At last week’s “Meet the Talent” session, I talked briefly of my experience in a science circus, mentioning that I’ve presented to a gazillion children over my years on the road. Some of these children were in Zululand, South Africa, where Graham and I volunteered with the FABULOUS UniZul Science Centre and Science on the Move, a mobile science exhibition that travels to remote and disadvantaged schools.
What follows is the story of one day on the road
(the photos come from many different days :-)):
Fenced primary schools of ragged curious children, interactive science shows performed to packed classrooms, low-tech teacher workshops, streams of learners through the hands-on exhibition… We escape potholes, dodge taxis, pack boxes, choose words…Welcome to another day trucking with Science on the Move.
On this particular day we are travelling in a convoy of two, and already deep into the dirt roads and rolling hills of Zululand when we first suspect something is up.
A few minutes on we stop again to ask for more directions. The T-shirt of the woman we ask reads: “Smile and be happy”. And so when she points in the opposite direction, we just smile and happily do a U-turn, narrowly avoiding a pothole that eats up half the road.
During the drive we pass two schools and no cars, and we are still heading into the hills when my co-presenter Graham leans over and whispers: “Are you covered for abduction?”
I’m still not sure what the answer to this question is. Hopefully I will never have to find out.
It is literally on the edge of nowhere. On one side are the round huts of the village, on the other, empty hills. The sign on the barbed wire fence says “No guns, No knives, No alcohol”. It’s a primary school.
There are 295 learners and the school fees are 50 Rand (around US$6.50) a year. There are six classrooms, wooden desks, concrete floors.
We do two shows (including the first-ever show performed by a female member of the science centre staff)(Yeeha!) and we get the whole school through the exhibition.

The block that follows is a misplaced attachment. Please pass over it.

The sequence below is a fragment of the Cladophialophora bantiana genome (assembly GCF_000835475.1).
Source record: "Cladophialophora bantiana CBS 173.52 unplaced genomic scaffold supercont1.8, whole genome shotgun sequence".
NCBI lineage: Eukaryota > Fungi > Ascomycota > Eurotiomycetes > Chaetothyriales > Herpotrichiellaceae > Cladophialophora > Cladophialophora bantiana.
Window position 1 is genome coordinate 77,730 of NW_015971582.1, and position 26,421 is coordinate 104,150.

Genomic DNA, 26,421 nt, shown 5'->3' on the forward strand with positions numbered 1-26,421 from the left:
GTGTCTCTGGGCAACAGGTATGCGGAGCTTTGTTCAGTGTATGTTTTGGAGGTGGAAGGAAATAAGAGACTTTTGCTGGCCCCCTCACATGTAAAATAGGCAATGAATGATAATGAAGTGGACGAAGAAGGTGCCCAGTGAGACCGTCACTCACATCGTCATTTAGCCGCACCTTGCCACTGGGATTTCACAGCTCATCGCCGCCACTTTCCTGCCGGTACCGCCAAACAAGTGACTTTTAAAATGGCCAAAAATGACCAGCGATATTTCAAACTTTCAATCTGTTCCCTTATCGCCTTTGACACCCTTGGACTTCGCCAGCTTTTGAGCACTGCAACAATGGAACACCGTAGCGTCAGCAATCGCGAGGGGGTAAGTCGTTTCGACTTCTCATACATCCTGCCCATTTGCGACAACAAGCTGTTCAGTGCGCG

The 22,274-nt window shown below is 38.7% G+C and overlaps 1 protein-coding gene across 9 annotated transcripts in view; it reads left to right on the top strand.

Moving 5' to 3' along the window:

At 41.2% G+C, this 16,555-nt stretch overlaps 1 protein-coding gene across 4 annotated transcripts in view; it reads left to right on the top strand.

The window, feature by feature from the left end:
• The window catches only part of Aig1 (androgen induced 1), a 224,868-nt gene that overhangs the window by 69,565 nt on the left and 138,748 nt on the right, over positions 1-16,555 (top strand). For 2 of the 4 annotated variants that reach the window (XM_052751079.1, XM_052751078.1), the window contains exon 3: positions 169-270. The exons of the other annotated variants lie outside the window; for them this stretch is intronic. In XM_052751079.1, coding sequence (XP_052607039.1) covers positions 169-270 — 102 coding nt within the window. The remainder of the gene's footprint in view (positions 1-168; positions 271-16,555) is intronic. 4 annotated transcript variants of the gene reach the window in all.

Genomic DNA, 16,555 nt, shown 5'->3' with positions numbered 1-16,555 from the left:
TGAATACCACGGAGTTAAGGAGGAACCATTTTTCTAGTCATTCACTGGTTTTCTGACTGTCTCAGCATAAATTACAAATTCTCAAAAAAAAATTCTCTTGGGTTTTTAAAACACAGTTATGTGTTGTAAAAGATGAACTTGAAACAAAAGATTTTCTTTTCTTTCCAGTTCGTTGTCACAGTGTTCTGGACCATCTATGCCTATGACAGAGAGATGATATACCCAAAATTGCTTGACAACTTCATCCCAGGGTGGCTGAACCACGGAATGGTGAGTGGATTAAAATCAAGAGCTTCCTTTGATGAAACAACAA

They seem to think I am an MTV diva…the girls strut and flick their hair in an imitation of what they think white women are, except that I’m wearing dirty sneakers with my hair shoved in a super-daggy cap.
The boys race to be the one to help me carry boxes; their friends point and look on and laugh. Some mock my sing-song language when they don’t understand. Others (none today) can hold a perfect English conversation.
There are ten staff, all women. At the end of the teacher workshop, when I ask if there are any questions, the teachers pepper me: How does rain work? Why are Australians so good at sport? What does the rest of the world think of Africa?
One woman raises her hand and says, “Can you help? Can you help our school?”
At the end of a hot, steamy, dusty, non-stop day we are offered another, different, escort for the trip home. Only then do the teachers come clean:
“Hijackings. This area is known for its hijackings. They see you arrive, and then they wait for you to come back. She will show you a different road home.”
Yikes. The first teacher didn’t know the way to her school because she was deliberately taking us a different way. Yikes again.
I cannot say it enough: These weeks were an AMAZING time. Many, many thanks to the amazing staff of the UniZul Science Centre, to the Fish family, Graham Walker, the Duck Inn, CPAS at the Australian National University and many more. Wow. Thankyou.
Good luck with the new show Graham! One day we’ll bring Fergus to Richard’s Bay and see if he can build the house of nails!